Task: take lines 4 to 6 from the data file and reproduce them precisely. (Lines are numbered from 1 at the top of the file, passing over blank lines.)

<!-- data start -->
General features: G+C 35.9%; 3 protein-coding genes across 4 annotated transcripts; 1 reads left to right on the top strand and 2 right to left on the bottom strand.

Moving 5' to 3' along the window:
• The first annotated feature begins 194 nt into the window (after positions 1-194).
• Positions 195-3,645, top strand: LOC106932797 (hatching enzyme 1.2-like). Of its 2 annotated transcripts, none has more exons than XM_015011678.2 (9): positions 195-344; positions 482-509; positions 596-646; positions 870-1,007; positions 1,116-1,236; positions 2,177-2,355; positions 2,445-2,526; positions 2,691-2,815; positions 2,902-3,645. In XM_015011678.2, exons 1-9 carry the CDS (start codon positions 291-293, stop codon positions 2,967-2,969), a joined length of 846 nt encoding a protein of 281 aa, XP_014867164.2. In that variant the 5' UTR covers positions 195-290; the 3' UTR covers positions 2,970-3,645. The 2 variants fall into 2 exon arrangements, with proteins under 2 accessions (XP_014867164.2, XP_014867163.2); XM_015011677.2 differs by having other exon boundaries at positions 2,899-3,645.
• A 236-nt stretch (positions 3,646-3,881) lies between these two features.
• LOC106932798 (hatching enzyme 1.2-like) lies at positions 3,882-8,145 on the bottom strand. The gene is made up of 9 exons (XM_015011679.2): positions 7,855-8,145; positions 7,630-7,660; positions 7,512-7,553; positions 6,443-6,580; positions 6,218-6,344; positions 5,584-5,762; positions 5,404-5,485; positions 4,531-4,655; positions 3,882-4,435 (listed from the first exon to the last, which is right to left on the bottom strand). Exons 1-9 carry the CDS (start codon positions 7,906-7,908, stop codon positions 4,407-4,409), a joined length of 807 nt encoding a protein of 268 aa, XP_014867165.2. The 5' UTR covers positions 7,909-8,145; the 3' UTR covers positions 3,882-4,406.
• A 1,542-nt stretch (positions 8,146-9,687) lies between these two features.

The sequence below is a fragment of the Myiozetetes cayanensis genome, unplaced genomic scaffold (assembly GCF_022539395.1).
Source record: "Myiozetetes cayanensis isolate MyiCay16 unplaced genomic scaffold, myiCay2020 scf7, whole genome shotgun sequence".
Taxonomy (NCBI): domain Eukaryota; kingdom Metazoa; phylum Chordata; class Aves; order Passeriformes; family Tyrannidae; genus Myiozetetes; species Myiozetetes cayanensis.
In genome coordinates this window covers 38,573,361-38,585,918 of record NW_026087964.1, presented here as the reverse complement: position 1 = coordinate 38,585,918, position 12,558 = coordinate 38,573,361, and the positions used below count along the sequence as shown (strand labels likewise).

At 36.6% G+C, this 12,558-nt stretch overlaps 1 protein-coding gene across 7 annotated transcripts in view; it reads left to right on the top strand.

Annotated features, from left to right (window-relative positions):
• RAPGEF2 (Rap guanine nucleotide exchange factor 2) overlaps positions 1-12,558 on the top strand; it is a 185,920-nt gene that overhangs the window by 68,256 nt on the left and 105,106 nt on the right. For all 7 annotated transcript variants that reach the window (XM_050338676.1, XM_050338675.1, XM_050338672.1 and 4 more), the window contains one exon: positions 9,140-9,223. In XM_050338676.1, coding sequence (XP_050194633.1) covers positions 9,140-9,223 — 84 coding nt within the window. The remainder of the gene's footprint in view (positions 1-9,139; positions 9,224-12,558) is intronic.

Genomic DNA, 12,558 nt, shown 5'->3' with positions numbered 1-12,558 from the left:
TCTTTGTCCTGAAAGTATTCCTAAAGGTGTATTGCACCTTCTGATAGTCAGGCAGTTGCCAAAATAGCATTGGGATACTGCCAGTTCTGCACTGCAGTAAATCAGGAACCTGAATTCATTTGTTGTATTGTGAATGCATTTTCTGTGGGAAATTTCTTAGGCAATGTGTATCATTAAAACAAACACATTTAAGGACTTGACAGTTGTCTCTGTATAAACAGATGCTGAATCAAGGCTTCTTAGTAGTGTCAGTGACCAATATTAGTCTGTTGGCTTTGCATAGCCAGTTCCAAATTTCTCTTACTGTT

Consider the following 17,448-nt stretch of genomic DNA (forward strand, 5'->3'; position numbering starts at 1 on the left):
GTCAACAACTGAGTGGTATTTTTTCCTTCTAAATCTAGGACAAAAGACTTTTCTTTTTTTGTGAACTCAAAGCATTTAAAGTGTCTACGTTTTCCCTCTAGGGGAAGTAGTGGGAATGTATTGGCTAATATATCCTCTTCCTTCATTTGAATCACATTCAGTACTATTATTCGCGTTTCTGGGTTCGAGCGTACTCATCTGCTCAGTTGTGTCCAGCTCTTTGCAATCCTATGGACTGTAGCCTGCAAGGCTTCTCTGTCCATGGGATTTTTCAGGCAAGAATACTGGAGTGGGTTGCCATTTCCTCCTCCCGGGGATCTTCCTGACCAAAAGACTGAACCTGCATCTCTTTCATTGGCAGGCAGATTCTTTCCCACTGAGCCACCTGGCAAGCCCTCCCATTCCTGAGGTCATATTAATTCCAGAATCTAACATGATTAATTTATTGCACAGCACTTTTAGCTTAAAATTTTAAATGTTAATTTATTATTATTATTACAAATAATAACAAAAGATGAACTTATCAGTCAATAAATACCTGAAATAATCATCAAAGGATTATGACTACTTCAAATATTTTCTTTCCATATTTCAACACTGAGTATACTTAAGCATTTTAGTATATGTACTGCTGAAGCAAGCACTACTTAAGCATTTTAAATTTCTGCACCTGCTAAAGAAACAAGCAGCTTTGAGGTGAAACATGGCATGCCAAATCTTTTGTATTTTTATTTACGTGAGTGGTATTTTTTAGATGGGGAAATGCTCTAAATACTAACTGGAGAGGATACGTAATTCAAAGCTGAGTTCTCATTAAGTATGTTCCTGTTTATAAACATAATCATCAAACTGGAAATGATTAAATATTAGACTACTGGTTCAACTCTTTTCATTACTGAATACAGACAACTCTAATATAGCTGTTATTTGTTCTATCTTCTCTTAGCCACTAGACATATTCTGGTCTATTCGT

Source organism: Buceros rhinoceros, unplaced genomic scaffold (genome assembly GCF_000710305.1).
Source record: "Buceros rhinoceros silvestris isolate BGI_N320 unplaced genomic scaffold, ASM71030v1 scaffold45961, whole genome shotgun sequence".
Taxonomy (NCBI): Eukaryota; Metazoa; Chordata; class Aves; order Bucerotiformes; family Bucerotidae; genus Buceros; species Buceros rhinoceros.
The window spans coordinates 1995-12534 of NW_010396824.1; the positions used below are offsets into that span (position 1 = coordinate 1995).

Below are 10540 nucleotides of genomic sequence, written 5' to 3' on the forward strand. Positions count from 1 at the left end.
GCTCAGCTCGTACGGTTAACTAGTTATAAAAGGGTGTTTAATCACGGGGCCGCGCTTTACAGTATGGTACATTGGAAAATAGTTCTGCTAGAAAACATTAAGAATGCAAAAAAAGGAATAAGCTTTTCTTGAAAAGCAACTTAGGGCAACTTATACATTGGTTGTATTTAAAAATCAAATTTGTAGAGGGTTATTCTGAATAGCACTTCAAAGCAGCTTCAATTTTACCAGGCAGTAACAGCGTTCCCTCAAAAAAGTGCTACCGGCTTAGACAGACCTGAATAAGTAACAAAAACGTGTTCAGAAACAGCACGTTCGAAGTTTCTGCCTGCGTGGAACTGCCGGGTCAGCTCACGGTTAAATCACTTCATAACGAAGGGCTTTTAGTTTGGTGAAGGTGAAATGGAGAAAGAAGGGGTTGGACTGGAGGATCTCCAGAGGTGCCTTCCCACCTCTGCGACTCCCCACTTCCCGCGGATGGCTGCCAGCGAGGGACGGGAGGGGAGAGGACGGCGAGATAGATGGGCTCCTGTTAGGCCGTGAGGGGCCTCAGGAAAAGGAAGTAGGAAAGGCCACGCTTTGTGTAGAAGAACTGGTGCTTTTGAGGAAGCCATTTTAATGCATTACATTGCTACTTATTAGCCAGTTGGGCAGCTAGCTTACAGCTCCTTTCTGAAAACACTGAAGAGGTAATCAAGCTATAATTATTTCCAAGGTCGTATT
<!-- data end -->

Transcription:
• Positions 195-3,645, top strand: LOC106932797 (hatching enzyme 1.2-like). Of its 2 annotated transcripts, none has more exons than XM_015011678.2 (9): positions 195-344; positions 482-509; positions 596-646; positions 870-1,007; positions 1,116-1,236; positions 2,177-2,355; positions 2,445-2,526; positions 2,691-2,815; positions 2,902-3,645. In XM_015011678.2, exons 1-9 carry the CDS (start codon positions 291-293, stop codon positions 2,967-2,969), a joined length of 846 nt encoding a protein of 281 aa, XP_014867164.2. In that variant the 5' UTR covers positions 195-290; the 3' UTR covers positions 2,970-3,645. The 2 variants fall into 2 exon arrangements, with proteins under 2 accessions (XP_014867164.2, XP_014867163.2); XM_015011677.2 differs by having other exon boundaries at positions 2,899-3,645.
• A 236-nt stretch (positions 3,646-3,881) lies between these two features.
• LOC106932798 (hatching enzyme 1.2-like) lies at positions 3,882-8,145 on the bottom strand. The gene is made up of 9 exons (XM_015011679.2): positions 7,855-8,145; positions 7,630-7,660; positions 7,512-7,553; positions 6,443-6,580; positions 6,218-6,344; positions 5,584-5,762; positions 5,404-5,485; positions 4,531-4,655; positions 3,882-4,435 (listed from the first exon to the last, which is right to left on the bottom strand). Exons 1-9 carry the CDS (start codon positions 7,906-7,908, stop codon positions 4,407-4,409), a joined length of 807 nt encoding a protein of 268 aa, XP_014867165.2. The 5' UTR covers positions 7,909-8,145; the 3' UTR covers positions 3,882-4,406.